On Monday's NBC Nightly News, reporting on President Obama's trip to Europe, chief White House correspondent Chuck Todd fretted over the commander-in-chief's declining popularity overseas: "Obama comes to this [G-8] summit...to a much more muted reception than in the past. Once heralded as the anti-George Bush...now he's on the defensive over U.S. policies, including some he's kept in place from the Bush era." [Listen to the audio or watch the video after the jump]
Todd listed some of the ways in which Obama hasn't been liberal enough for European sensibilities: "The NSA surveillance programs, widely panned on this privacy-conscious continent. The failure to shut down the prison at Guantanamo Bay, his hesitancy to engage in Syria, and a perceived lack of focus on climate change."
An unhinged Chris Matthews on Thursday launched into a bewildering rant, lamenting the scandals swirling around the President and suggesting that Germany may have actually won World War II because the country has high speed rail. The Hardball anchor fumed, "You look at Germany, where I just was, and see state-of-the-art bridges and super modern rail system." Mentioning Germany's subway system, Matthews insisted, "You wonder, who won that war anyway? Looks like they did." [See video below. MP3 audio here.]
The MSNBC anchor doesn't appear to listen to himself speak. He asserted, "We've got a 7.5 percent unemployment rate right now. And let's be realistic, it's not going to go down a lot more over the next three years." Seconds later, Matthews praised, "The French have trains that go 300 miles an hour-plus and you think you're sitting still. And we've got the buckboard called Amtrak." So, France is the solution? Their unemployment rate in March of 2013 was 11 percent. That's higher than 7.5 percent. France's under age 25 unemployment rate is 26.5 percent. (Also higher than 7.5 percent)
While the Washington Post and Wall Street Journal this morning gave front-page coverage to yesterday's grisly beheading of a British serviceman on a London street in broad daylight, the New York Times placed their 20-paragraph story by London correspondent John F. Burns on page A7. Editors slapped on the headline, "'Barbaric' Attack in London Renews Fears of Terror Threat," with "barbaric" in scare quotes.
While the Post, Journal, and Times all ran quotes from one of the attackers as transcribed from a cell phone video filmed by a bystander, the Times curiously left out a portion of the rant where the attacker boasted, "We swear by the almighty Allah we will never stop fighting you until you leave us alone."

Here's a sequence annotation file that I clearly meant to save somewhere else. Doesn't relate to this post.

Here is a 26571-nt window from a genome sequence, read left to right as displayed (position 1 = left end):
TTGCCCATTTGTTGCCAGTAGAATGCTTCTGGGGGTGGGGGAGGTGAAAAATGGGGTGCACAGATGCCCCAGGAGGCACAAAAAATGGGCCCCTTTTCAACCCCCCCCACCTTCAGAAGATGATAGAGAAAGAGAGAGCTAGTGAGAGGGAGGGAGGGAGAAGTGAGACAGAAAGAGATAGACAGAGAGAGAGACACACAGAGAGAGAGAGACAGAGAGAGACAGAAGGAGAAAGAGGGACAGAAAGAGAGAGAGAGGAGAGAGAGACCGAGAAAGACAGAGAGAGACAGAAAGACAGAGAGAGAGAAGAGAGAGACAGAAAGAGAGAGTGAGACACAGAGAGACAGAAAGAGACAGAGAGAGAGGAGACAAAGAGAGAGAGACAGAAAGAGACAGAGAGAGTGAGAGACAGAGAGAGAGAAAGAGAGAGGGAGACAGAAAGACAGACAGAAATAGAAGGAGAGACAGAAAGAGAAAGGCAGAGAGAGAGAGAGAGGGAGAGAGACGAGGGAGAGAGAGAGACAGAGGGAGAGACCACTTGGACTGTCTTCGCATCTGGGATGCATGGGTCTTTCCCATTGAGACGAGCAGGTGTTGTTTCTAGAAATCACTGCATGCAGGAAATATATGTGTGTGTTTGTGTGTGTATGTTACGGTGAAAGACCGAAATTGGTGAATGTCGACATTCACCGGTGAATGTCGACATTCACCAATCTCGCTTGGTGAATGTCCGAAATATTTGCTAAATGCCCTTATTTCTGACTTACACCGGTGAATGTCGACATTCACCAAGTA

As the world mourns the loss of one of the greatest stateswomen of the 20th century, Washington Post London bureau chief Anthony Faiola wrote yesterday that Margaret Thatcher’s death “appears to be opening old wounds.” To do so, however, Faiola selectively picked up anecdotes of left-wing hate-mongering, such as how the UK's leading conservative paper Faiola noted how the UK's Tory-leaning Telegraph newspaper had to close down the comments section about Lady Thatcher’s death due to the depraved vitriol of the nation’s left wing Internet trolls.
Faiola's prime example of how Lady Thatcher's death was dividing Great Britain was the occasional outbreak of leftists punks dancing in the streets in celebration of the former prime minister's death. Included in the story was a photograph from St. George's Square in Glasgow, where it seems only about 15-20 people showed up to figuratively dance on the Iron Lady's grave.
Monday's CBS This Morning played up the domestic critics of Margaret Thatcher as they covered the breaking news of her death. Mark Phillips, reporting from London, spotlighted how Thatcher was once called "Plunder-woman" by a British union leader, and how she was "contentious here, famous for breaking the back of the very strong labor movement in Britain." Phillips also noted how the former prime minister was "a figure both reviled and revered."
During a retrospective on the "Iron Lady", correspondent Elizabeth Palmer ballyhooed how Thatcher's "trademark helmet hair, cut-glass accent, and bullying style became a staple of British satire".
Your daily dose of inadvertent humor comes from an article by Annie Lowrey at the New York Times on Sunday evening ("Lew to Press for European Policy Changes"; also in today's print edition).
In "covering" (from Washington?) Treasury Secretary Jack Lew's four-day European trip for meetings with EU leaders encouraging them to pursue "growth" policies -- which in Keynesians' fevered minds always really means "stimulus" and not genuine growth-driven initiatives -- Lowrey wrote the following (bold is mine):
Just how superficial is ABC? On Monday and Tuesday, the network allowed a mere 20 seconds to "outrage" over a plan by the European Union that would have seized ten percent of the money Cyprus residents had in their bank accounts. ABC's World News skipped the story entirely, as did Monday's Nightline. Good Morning America on Tuesday offered 20 seconds. In contrast, the program devoted over five minutes to important topics, such as the newest season of Dancing With the Stars.